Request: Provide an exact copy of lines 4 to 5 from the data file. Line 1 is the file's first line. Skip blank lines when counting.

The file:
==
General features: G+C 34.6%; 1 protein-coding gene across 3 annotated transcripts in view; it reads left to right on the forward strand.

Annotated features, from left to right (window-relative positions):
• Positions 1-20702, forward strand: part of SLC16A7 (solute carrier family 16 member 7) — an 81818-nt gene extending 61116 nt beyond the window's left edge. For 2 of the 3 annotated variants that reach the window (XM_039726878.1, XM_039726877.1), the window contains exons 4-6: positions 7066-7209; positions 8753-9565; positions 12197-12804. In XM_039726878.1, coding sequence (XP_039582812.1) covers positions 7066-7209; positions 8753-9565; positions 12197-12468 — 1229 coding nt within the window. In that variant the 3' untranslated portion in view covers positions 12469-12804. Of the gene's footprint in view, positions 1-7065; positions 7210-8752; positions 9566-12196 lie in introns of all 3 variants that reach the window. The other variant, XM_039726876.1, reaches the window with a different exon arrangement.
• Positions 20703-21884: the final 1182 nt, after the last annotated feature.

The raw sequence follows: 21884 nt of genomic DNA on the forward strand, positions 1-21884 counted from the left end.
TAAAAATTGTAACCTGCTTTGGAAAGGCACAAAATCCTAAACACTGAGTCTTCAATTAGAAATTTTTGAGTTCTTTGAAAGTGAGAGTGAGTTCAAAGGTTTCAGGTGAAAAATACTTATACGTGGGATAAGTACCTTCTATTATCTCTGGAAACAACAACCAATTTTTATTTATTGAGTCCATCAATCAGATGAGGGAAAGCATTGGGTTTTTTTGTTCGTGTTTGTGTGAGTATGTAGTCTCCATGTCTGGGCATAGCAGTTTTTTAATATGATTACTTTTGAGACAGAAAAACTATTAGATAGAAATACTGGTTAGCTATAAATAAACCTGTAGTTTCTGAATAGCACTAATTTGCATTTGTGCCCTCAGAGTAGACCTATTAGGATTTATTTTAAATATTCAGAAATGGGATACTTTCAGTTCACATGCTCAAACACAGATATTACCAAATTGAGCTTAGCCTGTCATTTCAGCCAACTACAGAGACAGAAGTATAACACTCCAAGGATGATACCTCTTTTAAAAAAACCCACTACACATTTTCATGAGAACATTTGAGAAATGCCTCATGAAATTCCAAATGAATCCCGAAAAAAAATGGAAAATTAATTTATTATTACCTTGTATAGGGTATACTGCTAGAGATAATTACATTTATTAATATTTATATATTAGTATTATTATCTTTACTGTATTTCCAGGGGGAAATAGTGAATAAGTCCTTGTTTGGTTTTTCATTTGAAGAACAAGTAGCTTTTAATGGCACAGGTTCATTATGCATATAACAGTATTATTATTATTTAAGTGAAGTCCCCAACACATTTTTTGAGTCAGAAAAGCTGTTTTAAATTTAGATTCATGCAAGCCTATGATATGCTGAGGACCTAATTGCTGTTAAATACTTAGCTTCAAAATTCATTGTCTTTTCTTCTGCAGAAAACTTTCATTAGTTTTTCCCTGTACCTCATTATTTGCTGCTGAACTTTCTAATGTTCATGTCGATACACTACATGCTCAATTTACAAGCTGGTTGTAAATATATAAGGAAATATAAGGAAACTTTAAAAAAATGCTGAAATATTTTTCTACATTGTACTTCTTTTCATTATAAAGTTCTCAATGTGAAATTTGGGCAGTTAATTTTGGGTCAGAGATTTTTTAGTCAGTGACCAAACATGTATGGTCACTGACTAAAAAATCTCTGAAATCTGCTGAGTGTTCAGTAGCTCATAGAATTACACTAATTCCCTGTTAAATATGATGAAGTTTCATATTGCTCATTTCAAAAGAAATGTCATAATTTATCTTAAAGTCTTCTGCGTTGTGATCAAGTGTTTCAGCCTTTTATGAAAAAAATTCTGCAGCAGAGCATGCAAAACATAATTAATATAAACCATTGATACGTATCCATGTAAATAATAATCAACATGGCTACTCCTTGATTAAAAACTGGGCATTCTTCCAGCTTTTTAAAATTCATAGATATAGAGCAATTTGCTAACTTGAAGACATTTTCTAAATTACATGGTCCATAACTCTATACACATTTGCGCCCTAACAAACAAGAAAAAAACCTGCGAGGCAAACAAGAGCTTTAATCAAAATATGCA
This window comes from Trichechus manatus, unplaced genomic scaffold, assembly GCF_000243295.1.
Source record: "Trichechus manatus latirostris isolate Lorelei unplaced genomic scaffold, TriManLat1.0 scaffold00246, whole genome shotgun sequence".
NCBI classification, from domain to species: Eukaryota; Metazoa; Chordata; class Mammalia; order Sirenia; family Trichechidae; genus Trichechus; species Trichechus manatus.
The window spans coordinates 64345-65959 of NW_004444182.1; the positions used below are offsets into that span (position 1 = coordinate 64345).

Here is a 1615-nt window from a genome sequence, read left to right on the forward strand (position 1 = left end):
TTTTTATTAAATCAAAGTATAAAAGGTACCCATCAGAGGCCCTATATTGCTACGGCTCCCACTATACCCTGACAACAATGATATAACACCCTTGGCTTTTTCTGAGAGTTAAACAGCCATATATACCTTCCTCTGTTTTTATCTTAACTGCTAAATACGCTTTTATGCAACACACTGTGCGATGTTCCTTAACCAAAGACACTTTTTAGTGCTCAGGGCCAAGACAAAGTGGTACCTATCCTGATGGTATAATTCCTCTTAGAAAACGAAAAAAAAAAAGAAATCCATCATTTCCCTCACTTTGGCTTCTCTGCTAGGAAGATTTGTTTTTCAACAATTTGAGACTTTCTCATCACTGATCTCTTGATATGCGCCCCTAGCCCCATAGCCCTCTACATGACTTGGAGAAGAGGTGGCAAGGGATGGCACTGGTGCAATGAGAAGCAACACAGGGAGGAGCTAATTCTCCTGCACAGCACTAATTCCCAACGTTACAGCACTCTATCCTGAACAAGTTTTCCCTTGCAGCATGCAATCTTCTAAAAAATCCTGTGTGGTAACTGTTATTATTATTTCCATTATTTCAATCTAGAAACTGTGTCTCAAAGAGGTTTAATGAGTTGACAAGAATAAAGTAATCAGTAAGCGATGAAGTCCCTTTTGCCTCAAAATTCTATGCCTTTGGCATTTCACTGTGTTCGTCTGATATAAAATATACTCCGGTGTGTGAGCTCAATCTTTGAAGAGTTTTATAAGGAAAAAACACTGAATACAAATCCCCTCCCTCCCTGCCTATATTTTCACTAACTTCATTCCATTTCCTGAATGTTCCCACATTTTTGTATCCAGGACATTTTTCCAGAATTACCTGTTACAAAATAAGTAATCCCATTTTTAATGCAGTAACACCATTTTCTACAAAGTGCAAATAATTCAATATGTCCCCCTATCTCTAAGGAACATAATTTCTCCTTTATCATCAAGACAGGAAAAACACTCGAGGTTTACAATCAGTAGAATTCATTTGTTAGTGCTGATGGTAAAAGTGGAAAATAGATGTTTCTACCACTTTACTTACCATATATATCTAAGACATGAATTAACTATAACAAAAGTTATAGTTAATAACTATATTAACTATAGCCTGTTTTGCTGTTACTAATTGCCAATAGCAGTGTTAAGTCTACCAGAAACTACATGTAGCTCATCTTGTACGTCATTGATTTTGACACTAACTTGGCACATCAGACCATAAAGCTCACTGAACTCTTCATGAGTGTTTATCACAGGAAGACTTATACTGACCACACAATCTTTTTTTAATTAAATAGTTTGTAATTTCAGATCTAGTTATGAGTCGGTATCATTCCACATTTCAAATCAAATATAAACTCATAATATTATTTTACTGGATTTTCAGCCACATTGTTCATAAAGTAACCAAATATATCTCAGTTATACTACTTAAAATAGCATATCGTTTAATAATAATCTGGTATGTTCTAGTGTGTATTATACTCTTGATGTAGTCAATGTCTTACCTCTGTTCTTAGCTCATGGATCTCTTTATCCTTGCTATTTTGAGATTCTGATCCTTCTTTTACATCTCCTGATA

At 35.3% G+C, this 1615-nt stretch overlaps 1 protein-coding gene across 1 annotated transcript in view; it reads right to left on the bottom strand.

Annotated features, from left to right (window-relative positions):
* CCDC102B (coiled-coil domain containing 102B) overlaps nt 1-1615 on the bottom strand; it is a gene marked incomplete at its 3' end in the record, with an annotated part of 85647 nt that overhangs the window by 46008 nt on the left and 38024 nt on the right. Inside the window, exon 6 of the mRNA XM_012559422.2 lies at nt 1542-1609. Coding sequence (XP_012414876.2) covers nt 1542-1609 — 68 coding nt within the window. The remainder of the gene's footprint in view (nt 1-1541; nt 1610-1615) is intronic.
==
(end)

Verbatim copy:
• Positions 20703-21884: the final 1182 nt, after the last annotated feature.

The raw sequence follows: 21884 nt of genomic DNA on the forward strand, positions 1-21884 counted from the left end.